The Center for Disease Control and Prevention (CDC) defines mobility as the ability to move around in the environment and maintain body positions. This also encompasses handling and moving objects as well as moving around using transportation. Preserving this function, particularly in the elderly population, is vital in maintaining the quality of life.
In 2020, up to 61 million Americans lived with some form of disability, which translates to 2 in 5 adults aged 65 and above having activity limitations and interaction restrictions with their environment. Decreased elderly mobility accounts for the hugest chunk of this disability. Why should everyone be concerned with this latest finding?
This ongoing epidemic of weak legs in the elderly is a public health concern as this leads to a triple peril of chronic pain, falls, and functional impairment.
Further studies also showed that loss of mobility in old age increases the risk of heart diseases, obesity, and diabetes. Unfortunately, barriers to healthcare access plague this vulnerable population group primarily because of costs and health disparities. This prevents the elderly from leading dynamic and independent lives.
The Science of Mobility
Moving around is primarily a function of the musculoskeletal system. This involves the bones and muscles joined by connective tissues to fashion a machine designed for specific movements, i.e., the foot stepping up and down while walking or bringing two hands together for clapping.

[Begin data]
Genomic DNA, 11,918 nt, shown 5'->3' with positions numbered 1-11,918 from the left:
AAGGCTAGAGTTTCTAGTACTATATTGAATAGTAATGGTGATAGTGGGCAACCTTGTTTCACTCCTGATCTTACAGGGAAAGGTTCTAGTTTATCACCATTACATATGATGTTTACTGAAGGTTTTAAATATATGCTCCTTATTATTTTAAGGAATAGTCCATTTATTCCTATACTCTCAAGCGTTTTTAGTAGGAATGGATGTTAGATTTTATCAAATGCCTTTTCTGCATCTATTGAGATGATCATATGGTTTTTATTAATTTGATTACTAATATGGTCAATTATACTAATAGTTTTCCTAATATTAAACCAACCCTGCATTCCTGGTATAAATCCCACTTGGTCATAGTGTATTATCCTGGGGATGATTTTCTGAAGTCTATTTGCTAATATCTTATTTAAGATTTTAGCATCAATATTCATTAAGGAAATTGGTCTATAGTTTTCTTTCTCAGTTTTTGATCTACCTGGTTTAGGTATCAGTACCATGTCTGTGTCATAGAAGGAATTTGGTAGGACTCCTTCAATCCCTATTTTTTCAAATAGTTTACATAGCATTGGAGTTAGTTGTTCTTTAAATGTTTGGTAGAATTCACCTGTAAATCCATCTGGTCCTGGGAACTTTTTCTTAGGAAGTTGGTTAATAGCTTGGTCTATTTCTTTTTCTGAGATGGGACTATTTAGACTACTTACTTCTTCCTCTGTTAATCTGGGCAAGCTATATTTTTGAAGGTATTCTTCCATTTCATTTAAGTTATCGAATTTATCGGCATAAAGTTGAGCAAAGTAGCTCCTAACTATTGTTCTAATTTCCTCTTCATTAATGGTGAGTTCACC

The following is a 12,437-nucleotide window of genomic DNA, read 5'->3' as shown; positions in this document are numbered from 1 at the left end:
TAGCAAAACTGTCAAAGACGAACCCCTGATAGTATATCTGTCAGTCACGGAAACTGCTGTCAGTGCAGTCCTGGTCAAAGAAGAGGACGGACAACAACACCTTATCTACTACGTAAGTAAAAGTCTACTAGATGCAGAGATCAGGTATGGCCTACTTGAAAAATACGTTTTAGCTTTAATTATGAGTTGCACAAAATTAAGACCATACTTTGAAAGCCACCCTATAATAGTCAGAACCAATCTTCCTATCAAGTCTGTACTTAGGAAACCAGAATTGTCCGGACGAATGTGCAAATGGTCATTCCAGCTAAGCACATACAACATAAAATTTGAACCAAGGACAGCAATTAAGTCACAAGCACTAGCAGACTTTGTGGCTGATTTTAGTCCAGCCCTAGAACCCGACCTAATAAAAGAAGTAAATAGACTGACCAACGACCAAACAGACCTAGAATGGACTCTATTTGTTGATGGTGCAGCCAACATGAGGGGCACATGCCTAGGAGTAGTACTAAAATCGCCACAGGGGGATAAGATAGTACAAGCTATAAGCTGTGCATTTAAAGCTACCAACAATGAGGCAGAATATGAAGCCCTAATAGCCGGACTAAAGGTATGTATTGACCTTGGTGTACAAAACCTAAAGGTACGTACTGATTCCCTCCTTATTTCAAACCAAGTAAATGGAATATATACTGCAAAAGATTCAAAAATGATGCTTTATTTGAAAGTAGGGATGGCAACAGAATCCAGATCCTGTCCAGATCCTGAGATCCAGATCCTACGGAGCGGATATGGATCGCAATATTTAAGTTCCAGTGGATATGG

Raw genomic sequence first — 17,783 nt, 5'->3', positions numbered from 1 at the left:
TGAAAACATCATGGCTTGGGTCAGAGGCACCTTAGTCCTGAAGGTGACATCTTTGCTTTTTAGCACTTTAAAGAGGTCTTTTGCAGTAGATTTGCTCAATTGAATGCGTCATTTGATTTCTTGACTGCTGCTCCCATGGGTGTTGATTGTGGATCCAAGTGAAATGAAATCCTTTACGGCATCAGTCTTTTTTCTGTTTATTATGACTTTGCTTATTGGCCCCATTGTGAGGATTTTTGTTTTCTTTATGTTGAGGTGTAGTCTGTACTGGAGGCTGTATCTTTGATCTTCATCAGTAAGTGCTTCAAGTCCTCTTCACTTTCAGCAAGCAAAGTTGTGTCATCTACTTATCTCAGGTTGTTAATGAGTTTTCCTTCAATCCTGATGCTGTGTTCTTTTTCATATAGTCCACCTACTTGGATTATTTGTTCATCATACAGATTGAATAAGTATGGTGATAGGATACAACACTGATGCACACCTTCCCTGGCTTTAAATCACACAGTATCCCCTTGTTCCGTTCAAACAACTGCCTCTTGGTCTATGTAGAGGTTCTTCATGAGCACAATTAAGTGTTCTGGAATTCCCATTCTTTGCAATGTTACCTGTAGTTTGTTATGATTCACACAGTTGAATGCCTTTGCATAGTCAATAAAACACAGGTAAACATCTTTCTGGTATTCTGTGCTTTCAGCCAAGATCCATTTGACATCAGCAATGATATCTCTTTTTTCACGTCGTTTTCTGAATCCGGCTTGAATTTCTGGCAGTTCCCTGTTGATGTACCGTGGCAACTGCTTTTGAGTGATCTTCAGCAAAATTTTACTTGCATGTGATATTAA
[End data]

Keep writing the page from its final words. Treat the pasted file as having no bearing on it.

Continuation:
This structural integrity is equipped with effective limb movements and provide overall support to soft tissues. Muscles contract all at once and can shift functions within milliseconds. That is why in a healthy state, mobility seems effortless despite all the mechanical effort going on inside the body.
Physical activity improves muscle strength. The opposite happens when one leads a sedentary lifestyle, where cells shrink, therefore can no longer power a musculoskeletal engine. Moreover, there is a decline in the performance of these structures due to aging. Hence, any damage to these structures (age-related or otherwise) and reduction in physical activity both lead to decreased or loss of mobility in the elderly.
Chemical energy from food intake is converted into mechanical work to produce force for movement. All of these processes occur inside the body silently as the elderly perform activities of daily living. To an extent, in a healthy state, the musculoskeletal system can function in the absence of oxygen. Generally, social problems like food insecurity can also contribute to loss of mobility in old age.
Factors Affecting Decreased Mobility in Elderly
By this time, it is clear that decreased mobility in the elderly is the result of complex yet interrelated factors. There are several determinants of mobility, all of which are affected by an individuals’ gender, culture, and personal life. That is the reason why some elderly have decreased mobility while others do not.
1. Cognitive Decline and Dysfunction
As people age, there is a decline in the quality and efficiency of cognitive functions like mental status (i.e., alertness), speed of processing of information, and executive functioning (e.g., judgment). These changes are different from a cognitive impairment that is a result of a disease process.